Just when Michael arrives in Berlin to visit his ex-girlfriend Gabi, a terrible virus starts spreading across the city at a rapid pace, turning people into mindless homicidal maniacs. Much ... See full summary »
Juan is a slacker trying to reconnect with his daughter, who plans to rejoin her mother in Miami. Lazaro, Juan's friend, is trying to connect with his own son, a persistent womanizer. They begin to notice that locals are "going crazy", killing people and eating their flesh, and the recently deceased are returning to life. The Cuban government and the media claim that the zombies are dissidents revolting against the government. Juan starts a business to profit off of killing the zombies, but the group may soon find their own lives at risk. Written by
Director Alejandro Brugués has stated that the English-speaking character's unspoken plan was to steal Granma, the yacht Fidel Castro used to sail to Cuba from exile in Mexico, from the Museum of the Revolution in Havana and use it to sail off the island. See more »
We see Juan fighting zombies on the dock, except that it's animated to look like a graphic novel. See more »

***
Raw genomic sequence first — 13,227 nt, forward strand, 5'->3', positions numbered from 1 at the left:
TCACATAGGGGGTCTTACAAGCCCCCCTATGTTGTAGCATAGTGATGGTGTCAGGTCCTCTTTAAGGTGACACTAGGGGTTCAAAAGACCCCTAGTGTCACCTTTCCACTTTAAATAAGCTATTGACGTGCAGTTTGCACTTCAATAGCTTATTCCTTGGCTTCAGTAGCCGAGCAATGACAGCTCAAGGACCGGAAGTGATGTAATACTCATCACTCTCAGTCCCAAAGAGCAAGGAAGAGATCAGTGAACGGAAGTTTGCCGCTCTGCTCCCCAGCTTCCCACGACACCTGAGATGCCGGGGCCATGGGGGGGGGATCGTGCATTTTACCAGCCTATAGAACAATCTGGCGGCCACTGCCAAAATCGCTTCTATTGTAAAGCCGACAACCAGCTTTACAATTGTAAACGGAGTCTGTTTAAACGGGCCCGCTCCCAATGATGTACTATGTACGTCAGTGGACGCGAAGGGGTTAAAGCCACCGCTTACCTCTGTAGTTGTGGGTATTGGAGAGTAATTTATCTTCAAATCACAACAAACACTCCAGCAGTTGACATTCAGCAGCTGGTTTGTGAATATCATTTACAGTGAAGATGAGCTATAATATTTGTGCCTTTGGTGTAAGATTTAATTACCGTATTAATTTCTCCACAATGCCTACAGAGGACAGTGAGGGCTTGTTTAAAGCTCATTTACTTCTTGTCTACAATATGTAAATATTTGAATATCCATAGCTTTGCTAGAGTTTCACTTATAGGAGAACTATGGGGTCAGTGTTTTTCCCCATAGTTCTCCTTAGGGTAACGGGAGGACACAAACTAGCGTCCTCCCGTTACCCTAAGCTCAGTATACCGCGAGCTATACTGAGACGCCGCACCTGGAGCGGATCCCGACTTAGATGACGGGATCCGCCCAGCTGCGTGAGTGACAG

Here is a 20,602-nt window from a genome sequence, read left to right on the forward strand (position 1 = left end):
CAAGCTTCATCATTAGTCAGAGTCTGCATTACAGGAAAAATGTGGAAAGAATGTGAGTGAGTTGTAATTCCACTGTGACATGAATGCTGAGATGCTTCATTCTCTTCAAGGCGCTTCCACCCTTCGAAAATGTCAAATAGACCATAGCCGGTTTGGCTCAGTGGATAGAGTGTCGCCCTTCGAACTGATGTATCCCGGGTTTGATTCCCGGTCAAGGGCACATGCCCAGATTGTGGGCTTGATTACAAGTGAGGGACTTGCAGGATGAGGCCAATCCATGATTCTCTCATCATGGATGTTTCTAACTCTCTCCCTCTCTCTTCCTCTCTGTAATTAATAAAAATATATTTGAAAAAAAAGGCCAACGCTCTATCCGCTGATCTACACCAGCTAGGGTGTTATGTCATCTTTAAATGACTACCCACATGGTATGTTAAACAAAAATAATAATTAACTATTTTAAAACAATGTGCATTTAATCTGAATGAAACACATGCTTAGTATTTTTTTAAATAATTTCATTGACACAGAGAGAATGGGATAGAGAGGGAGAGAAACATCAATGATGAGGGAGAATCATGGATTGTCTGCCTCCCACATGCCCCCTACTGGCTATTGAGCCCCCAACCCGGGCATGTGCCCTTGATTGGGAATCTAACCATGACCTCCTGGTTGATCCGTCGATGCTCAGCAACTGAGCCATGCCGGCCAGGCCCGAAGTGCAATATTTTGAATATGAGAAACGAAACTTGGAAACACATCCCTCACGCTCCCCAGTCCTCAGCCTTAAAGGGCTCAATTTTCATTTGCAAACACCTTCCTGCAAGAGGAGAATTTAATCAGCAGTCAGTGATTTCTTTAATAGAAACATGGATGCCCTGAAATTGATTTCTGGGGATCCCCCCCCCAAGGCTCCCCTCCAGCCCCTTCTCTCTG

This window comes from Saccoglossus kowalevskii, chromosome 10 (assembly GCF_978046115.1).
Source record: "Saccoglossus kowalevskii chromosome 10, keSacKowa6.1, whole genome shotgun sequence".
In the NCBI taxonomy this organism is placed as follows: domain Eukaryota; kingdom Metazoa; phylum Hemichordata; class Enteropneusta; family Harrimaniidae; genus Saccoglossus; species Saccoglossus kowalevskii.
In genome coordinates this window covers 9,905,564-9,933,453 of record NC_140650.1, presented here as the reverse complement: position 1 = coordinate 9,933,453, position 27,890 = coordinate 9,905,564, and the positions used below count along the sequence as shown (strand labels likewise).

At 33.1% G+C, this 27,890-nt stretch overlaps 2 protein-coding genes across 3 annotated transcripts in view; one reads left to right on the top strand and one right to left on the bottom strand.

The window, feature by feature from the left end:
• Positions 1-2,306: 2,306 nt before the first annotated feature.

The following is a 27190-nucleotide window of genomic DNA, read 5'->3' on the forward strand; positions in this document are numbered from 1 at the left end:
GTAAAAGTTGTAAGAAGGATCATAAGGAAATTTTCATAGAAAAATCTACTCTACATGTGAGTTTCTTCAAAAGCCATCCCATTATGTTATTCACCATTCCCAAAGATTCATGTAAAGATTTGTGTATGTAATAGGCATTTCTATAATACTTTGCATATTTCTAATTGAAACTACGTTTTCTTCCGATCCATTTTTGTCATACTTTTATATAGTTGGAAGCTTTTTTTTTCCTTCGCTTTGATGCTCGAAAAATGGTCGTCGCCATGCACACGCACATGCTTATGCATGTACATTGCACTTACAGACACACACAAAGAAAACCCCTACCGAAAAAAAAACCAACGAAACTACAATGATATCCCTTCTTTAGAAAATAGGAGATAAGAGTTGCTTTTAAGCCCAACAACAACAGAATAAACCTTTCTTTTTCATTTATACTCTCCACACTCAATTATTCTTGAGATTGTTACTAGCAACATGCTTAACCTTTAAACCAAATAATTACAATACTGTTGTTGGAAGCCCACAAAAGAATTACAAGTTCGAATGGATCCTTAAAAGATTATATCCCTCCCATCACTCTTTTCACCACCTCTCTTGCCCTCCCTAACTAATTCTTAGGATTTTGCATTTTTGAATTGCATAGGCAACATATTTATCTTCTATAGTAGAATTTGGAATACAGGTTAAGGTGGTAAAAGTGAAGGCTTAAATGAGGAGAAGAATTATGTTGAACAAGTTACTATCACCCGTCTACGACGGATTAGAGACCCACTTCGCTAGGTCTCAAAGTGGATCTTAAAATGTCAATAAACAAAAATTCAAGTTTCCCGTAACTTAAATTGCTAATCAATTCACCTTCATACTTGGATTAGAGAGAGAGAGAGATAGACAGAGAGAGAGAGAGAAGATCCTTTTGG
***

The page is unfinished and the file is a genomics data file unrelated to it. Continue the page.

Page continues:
I didn't know anything about this film going in to see it, and was very impressed! I'll hold my hand up to being very unfamiliar with Cuban cinema, but horror and zombies especially are my thing. However, in general, me and comedy-horror have had a somewhat checkered past. This film, however, works very well and on a few different levels: Being a ZomCom, the comedy violence works well and isn't overplayed; the characters are parodies of what you'd expect, but again only taken as far as the tone of the film would allow; and as for tone, its where this film really comes into its own and makes it well worth seeing, elevating it above the status of most mid-budget horror. The political overtones are just that, and are meant to be taken as very obvious and tongue-in-cheek, and play well with the general idea that the characters know they are being lied to by the government and just play along, and for the audience it's made quite clear that any political subtext is not meant to override the point of the film as mostly a bit of a laugh. The scatological humour is not frequent but is there and can be taken or left depending on your personal tastes, but some of the jokes are genuinely funny and work well, and the interplay of the two male leads is very similar to Frost/Pegg in it's chummy familiarity and is something that hangs the whole films together nicely. The feel of the movie is very interesting, with a good mix of a Dawn of the Dead (remake) apocalyptic desolation, with Spaghetti Western styling, against a backdrop of 50s styling in both scenery (as you'd expect in Cuba), but also 40s and 50s farce in several places. Alexis Díaz de Villegas plays the everyman hero excellently, and with a style that reminds me of some of the world-weary yet streetwise heroes you might have previously seen in older cinema. Think Charlie Croaker in Italian Job (the original, of course). I wouldn't be surprised to see him crop up again in Western-released films before too long! All in all, it mixes to make a very original-feeling zombie movie and totally worth watching.
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